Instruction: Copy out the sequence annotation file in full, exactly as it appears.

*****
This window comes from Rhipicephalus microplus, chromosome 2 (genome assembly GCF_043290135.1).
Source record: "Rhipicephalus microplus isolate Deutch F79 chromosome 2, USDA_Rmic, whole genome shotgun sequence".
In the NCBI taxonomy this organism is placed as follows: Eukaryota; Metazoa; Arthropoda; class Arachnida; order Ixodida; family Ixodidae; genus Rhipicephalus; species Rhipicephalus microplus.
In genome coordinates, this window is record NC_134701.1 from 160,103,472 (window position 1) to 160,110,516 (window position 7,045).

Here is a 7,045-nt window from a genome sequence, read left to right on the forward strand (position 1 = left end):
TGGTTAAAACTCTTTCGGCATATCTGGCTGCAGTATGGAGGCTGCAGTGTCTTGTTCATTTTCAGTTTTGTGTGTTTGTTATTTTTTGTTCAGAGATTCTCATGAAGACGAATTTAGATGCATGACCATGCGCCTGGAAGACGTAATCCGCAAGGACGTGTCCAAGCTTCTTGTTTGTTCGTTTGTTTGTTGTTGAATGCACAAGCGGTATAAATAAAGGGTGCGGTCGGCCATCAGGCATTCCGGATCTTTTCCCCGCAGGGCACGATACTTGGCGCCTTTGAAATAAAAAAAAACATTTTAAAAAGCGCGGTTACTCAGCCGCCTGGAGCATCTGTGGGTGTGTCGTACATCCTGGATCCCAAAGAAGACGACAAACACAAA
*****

This window comes from Rhipicephalus microplus, chromosome 2 (genome assembly GCF_043290135.1).
Source record: "Rhipicephalus microplus isolate Deutch F79 chromosome 2, USDA_Rmic, whole genome shotgun sequence".
In the NCBI taxonomy this organism is placed as follows: Eukaryota; Metazoa; Arthropoda; class Arachnida; order Ixodida; family Ixodidae; genus Rhipicephalus; species Rhipicephalus microplus.
In genome coordinates, this window is record NC_134701.1 from 160,103,472 (window position 1) to 160,110,516 (window position 7,045).

Here is a 7,045-nt window from a genome sequence, read left to right on the forward strand (position 1 = left end):
TGGTTAAAACTCTTTCGGCATATCTGGCTGCAGTATGGAGGCTGCAGTGTCTTGTTCATTTTCAGTTTTGTGTGTTTGTTATTTTTTGTTCAGAGATTCTCATGAAGACGAATTTAGATGCATGACCATGCGCCTGGAAGACGTAATCCGCAAGGACGTGTCCAAGCTTCTTGTTTGTTCGTTTGTTTGTTGTTGAATGCACAAGCGGTATAAATAAAGGGTGCGGTCGGCCATCAGGCATTCCGGATCTTTTCCCCGCAGGGCACGATACTTGGCGCCTTTGAAATAAAAAAAAACATTTTAAAAAGCGCGGTTACTCAGCCGCCTGGAGCATCTGTGGGTGTGTCGTACATCCTGGATCCCAAAGAAGACGACAAACACAAA